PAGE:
M$, one of the most powerful corporations on the planet cannot produce the best software for servers as evidenced by Netcraft’s latest analysis of reliable hosting. 2 in the top 10 and 5 in the top 41 is indecent performance for a company that tells the world it should run the world’s IT. The reason Apache and others do so well on the web is that there is competition. No retailer or OEM stands in the way of other software suppliers on the web.

The desktop will be a much more interesting place once OEMs and retailers stop their irrational obedience to the false emperor, M$. This emperor has no clothes.

Here, in my school, we have better performance, reliability and cost because we spend scarcely a penny on M$’s stuff thanks to Debian GNU/Linux. Whether it is smooth firewall and networking utilities, desktop or server operating systems, GNU/Linux has what we need.

Out on the web, M$ has an army of astroturfers proclaiming that GNU/Linux has less than 1% share of desktops and that “best practice” is to scrap working computers every few years and that a whole organization must run that other OS just because some particular application runs only on that other OS. These lies, repeated often enough, are believed by uncritical thinkers despite the obvious flaws in reasoning. Critical thinkers can find plenty of evidence that GNU/Linux runs on 5-10% of PCs, more in some places like Brazil where most barriers to adoption are gone. That share has been achieved with very little advertising except sharing by individuals. As new architectures like ARM and tablets come on the market and XP is killed, GNU/Linux will have a decent share of PCs and M$ will have failed utterly in its dream of a licence for each PC for its OS.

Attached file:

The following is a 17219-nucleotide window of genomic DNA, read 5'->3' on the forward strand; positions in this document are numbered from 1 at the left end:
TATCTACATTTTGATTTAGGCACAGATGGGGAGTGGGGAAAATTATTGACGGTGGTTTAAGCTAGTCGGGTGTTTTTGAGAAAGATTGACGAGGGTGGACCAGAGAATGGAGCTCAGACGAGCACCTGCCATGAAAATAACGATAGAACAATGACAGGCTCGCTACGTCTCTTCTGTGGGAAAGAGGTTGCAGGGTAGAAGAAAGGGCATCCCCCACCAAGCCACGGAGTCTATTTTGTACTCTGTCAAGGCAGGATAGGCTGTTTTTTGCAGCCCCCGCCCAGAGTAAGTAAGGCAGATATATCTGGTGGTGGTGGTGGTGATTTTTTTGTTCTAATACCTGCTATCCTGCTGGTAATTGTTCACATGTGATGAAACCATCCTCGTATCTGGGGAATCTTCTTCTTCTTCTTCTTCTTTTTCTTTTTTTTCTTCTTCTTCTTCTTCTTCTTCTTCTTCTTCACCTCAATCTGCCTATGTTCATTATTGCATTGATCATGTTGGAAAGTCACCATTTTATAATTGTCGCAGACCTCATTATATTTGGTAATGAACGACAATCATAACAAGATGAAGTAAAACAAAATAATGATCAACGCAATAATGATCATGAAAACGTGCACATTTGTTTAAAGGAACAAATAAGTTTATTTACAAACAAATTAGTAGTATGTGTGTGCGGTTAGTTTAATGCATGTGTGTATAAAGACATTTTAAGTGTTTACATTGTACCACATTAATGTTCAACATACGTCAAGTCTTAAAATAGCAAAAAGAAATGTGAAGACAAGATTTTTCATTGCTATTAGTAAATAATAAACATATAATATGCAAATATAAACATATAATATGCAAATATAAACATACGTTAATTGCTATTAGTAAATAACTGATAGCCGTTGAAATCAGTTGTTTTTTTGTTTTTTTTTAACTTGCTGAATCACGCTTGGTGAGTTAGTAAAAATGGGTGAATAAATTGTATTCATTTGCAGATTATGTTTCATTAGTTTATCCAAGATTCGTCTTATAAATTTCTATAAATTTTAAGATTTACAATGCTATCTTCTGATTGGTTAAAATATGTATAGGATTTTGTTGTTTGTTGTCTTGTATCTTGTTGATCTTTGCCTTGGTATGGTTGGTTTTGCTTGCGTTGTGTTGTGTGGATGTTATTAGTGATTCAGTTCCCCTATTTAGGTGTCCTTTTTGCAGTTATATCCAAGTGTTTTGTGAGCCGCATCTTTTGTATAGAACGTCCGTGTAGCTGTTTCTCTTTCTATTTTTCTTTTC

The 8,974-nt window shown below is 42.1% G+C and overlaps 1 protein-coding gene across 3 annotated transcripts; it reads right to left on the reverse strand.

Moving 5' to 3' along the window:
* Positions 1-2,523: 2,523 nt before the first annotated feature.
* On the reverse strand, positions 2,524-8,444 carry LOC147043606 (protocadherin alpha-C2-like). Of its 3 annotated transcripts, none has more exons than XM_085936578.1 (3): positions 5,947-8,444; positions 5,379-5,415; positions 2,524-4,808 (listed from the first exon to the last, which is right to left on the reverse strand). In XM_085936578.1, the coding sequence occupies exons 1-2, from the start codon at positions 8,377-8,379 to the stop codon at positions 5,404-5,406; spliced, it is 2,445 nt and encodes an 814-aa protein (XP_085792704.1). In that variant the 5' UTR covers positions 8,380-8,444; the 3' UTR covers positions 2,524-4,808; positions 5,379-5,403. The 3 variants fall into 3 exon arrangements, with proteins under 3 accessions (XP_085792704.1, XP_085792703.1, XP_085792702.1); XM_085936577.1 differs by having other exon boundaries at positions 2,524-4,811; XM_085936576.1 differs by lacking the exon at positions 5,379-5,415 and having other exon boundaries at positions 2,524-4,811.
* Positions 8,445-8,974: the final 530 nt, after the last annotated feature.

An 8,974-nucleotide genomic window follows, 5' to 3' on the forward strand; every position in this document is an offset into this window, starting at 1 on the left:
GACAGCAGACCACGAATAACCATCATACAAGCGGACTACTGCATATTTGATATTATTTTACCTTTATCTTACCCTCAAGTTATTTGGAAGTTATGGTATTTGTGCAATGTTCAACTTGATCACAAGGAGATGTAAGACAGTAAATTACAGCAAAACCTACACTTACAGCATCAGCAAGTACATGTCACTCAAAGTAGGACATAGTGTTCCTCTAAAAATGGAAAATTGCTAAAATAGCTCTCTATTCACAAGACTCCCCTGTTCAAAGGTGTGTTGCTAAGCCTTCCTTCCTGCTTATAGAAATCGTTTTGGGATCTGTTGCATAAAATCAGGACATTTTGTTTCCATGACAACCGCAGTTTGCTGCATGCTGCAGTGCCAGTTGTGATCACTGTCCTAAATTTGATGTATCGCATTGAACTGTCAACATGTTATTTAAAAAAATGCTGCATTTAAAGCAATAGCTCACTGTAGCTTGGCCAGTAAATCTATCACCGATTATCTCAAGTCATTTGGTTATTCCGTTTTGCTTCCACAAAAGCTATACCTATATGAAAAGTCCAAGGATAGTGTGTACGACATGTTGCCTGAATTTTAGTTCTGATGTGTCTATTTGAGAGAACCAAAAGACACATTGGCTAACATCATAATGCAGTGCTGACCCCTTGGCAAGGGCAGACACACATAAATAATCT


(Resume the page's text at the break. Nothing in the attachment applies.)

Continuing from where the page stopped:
About Robert Pogson

I am a retired teacher in Canada. I taught in the subject areas where I have worked for almost forty years: maths, physics, chemistry and computers. I love hunting, fishing, picking berries and mushrooms, too.
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5 Responses to Failure

  1. spc says:

    I reckon 3-4% that’s desktop linux.

  2. Ray says:


    How would you know it’s 30-40%? The statistics can be unreliable, and we can’t guess, or adjust the percentage of the statistics, because of the bias everyone has.

  3. NetApplications currently touts 0.93% for Linux, ignoring Androids as Linux entirely.

    W3Schools latest result is 4.7%.

    The Wikimedia stuff is about 2% but it’s heavily weighted to English Wikipedia which is not representative of the world.

  4. Dann says:


    Supposedly 30-40 % of Brazil uses FOSS.
    Russia and some other Eastern countries also have higher two-digit rates.
    Only in the US are these figures “supposed” to be abysmal. Really, I’d say 8% or more GNU/Linux adoption in Canada/US.

    Even Ballmer admits it’s higher than Apple’s market share.

    People of the younger generation don’t see the need to always have M$ when other options are available. We are a curious and tech-savy group, more focused on how we want technology to work for us, then having a corporation dictate it.

    I had no second thoughts about wiping Windows from my college laptop. Luckily I had a friend to help ease the transition. Now I’m far more adept than I could have ever been using that other OS.

    Life is good.

  5. Ray says:

    But if you look closely in the Google search results, most of them had dated back more than a year. So I don’t think that there would be any more claims that it’s less than 1%.
    But on the other hand, I don’t think 5-10% of PCs (Desktops, Notebooks, and Netbooks) are running Linux . None of the counters, (Including w3schools) was in that range. And we can’t adjust it, as there’s many factors that push it up, and down.

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